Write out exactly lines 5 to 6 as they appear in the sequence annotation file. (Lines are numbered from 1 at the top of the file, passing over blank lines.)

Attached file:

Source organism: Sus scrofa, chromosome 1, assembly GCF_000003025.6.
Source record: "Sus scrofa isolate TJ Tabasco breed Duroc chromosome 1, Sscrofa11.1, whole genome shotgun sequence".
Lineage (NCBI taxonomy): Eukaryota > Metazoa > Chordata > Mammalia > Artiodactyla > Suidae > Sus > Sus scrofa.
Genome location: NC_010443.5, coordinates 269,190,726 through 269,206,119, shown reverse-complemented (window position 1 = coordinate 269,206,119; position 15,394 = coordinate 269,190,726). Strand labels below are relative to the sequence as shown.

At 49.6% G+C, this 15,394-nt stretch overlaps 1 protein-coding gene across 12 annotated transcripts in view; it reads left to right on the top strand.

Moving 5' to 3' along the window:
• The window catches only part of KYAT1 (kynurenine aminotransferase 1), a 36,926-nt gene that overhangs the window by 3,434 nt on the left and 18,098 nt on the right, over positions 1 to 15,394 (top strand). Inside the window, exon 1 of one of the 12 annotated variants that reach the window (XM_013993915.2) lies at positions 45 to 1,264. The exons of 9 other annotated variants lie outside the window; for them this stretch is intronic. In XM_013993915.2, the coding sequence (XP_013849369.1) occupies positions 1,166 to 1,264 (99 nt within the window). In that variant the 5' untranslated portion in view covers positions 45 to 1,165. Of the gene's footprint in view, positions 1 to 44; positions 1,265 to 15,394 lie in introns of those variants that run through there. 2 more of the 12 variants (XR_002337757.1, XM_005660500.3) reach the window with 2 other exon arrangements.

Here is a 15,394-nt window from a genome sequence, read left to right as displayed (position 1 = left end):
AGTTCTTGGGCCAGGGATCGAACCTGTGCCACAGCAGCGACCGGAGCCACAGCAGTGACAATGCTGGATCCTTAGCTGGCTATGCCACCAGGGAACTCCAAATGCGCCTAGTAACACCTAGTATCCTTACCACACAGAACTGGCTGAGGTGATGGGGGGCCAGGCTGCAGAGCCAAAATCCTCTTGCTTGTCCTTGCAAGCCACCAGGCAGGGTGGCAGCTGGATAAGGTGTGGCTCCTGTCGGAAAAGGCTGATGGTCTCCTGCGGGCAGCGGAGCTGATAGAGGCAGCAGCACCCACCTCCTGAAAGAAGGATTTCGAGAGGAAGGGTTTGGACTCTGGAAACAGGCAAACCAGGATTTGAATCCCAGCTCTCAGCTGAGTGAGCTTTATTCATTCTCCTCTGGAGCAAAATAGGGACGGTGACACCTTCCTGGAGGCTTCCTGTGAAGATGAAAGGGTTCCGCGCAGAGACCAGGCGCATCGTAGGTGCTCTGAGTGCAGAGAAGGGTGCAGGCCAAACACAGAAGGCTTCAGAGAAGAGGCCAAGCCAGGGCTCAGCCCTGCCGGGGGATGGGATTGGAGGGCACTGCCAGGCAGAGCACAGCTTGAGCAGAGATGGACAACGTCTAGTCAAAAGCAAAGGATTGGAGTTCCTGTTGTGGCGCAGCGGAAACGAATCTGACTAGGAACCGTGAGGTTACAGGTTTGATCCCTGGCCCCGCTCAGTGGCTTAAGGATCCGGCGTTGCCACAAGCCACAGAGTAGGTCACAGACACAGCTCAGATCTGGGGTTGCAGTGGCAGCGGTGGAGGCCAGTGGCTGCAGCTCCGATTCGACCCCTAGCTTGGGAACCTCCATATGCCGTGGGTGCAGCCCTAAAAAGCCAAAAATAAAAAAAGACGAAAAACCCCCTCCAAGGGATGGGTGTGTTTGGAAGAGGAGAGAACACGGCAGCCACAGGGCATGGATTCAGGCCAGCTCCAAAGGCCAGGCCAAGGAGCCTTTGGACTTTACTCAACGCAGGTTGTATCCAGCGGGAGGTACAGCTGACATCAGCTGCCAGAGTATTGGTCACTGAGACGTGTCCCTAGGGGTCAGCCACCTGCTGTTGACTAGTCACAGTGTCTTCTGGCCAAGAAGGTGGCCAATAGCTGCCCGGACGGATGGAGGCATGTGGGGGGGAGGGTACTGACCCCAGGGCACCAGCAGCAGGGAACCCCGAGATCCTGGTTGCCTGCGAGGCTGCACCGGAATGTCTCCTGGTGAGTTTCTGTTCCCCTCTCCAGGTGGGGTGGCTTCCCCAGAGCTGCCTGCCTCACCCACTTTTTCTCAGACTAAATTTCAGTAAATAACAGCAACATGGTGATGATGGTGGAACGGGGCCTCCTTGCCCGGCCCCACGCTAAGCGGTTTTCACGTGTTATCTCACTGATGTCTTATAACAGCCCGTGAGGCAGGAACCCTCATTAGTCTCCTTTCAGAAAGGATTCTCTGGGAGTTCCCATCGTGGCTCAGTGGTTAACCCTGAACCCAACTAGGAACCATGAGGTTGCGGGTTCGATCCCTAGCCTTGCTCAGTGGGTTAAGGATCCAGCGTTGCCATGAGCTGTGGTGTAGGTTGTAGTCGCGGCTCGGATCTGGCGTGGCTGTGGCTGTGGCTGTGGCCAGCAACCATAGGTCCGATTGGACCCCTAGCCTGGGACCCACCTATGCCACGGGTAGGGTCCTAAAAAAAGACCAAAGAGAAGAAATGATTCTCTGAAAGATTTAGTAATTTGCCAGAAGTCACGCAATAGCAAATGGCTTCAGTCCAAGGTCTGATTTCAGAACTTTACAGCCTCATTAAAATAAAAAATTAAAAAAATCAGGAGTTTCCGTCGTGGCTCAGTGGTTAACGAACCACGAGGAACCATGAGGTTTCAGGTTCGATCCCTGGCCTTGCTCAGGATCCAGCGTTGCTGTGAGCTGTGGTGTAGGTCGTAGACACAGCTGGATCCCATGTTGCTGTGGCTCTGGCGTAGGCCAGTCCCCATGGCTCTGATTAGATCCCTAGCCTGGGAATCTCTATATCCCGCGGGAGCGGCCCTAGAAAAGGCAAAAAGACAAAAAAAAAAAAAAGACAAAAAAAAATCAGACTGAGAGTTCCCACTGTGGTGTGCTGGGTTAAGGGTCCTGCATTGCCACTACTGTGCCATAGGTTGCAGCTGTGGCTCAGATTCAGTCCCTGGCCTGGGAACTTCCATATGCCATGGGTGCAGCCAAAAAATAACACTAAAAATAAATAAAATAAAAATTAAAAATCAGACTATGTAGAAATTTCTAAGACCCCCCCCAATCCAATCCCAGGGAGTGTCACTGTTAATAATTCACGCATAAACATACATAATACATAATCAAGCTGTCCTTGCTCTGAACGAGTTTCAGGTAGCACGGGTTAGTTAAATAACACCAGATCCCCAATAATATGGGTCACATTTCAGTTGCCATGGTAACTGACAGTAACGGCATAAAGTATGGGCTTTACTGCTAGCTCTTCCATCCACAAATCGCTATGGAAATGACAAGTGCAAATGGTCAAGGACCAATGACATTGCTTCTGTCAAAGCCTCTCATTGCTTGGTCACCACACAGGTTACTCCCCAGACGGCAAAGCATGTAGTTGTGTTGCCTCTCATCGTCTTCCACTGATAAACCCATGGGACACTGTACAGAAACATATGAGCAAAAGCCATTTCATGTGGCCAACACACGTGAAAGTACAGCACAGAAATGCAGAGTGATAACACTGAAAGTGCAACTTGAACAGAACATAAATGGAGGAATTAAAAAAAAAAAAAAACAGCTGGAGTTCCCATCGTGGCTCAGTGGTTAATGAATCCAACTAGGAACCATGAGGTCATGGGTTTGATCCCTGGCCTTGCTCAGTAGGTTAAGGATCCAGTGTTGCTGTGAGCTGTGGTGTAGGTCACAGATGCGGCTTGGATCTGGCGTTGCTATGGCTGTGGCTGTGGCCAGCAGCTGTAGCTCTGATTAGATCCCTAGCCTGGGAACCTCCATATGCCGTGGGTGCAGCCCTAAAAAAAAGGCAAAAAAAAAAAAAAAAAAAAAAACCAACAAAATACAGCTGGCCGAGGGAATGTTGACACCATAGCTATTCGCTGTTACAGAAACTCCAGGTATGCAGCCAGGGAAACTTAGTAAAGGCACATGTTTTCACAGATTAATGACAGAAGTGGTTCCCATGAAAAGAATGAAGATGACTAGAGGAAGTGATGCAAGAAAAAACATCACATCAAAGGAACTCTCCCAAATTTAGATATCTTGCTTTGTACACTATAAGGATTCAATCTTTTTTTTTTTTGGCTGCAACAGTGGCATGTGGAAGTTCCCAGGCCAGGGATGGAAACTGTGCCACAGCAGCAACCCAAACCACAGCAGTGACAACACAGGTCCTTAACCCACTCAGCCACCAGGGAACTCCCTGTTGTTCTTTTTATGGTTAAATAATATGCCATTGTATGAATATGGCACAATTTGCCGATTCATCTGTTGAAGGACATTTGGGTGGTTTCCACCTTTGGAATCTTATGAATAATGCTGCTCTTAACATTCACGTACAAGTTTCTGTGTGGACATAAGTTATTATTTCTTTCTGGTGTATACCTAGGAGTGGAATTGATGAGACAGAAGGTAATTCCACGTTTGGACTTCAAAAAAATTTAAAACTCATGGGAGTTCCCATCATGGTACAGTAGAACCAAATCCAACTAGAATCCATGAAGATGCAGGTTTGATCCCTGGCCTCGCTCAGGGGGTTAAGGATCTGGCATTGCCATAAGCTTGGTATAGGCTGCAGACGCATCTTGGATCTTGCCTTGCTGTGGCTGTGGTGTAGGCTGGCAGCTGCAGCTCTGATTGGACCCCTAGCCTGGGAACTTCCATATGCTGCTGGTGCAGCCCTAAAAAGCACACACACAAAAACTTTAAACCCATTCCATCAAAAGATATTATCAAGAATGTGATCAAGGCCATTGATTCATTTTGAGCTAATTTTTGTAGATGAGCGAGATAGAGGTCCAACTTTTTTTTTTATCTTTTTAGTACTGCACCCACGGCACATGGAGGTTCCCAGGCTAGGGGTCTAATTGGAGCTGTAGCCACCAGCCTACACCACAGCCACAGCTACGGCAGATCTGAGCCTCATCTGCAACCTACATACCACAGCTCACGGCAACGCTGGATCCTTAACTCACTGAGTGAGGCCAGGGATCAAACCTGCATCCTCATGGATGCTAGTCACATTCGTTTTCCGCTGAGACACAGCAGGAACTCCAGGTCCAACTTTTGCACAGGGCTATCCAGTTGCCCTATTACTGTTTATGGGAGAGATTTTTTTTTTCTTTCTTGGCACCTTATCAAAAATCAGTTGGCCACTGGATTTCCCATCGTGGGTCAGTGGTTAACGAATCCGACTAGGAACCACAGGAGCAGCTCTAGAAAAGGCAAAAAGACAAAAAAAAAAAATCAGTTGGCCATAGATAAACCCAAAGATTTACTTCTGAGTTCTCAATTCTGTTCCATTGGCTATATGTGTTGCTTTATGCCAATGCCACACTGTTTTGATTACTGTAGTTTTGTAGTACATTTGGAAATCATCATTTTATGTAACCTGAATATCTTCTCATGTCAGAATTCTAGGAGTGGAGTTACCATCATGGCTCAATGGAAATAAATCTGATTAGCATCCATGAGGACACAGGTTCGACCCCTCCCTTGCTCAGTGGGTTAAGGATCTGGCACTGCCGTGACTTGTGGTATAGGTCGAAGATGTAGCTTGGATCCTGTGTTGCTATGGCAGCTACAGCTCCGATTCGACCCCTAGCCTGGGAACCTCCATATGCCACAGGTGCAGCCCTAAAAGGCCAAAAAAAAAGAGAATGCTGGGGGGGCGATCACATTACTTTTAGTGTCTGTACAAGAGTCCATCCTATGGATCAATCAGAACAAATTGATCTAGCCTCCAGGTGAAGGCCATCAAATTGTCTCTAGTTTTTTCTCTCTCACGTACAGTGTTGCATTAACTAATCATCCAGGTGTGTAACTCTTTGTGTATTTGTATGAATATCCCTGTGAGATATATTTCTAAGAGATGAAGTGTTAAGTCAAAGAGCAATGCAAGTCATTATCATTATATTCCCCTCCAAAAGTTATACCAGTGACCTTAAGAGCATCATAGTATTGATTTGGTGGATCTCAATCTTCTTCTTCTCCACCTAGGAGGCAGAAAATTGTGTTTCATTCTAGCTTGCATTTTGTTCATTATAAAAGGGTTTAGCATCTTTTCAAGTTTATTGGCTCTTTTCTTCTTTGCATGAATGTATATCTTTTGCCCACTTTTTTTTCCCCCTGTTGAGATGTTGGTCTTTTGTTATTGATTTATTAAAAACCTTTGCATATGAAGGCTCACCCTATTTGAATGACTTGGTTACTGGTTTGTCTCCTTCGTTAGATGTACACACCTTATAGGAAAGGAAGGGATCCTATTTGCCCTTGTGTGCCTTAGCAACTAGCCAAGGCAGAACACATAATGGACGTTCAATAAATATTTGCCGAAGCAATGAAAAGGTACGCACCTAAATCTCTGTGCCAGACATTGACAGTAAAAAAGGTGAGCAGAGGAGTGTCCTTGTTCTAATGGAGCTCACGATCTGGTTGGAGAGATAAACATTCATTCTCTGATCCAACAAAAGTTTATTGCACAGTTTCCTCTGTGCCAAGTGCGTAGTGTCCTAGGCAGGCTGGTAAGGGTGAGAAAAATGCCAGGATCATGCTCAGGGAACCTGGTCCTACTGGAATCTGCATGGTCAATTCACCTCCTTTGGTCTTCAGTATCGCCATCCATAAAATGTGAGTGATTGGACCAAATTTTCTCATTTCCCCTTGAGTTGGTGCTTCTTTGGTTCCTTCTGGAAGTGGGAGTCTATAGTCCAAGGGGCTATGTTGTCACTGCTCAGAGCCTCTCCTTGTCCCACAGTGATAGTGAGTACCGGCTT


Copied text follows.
At 49.6% G+C, this 15,394-nt stretch overlaps 1 protein-coding gene across 12 annotated transcripts in view; it reads left to right on the top strand.

Moving 5' to 3' along the window: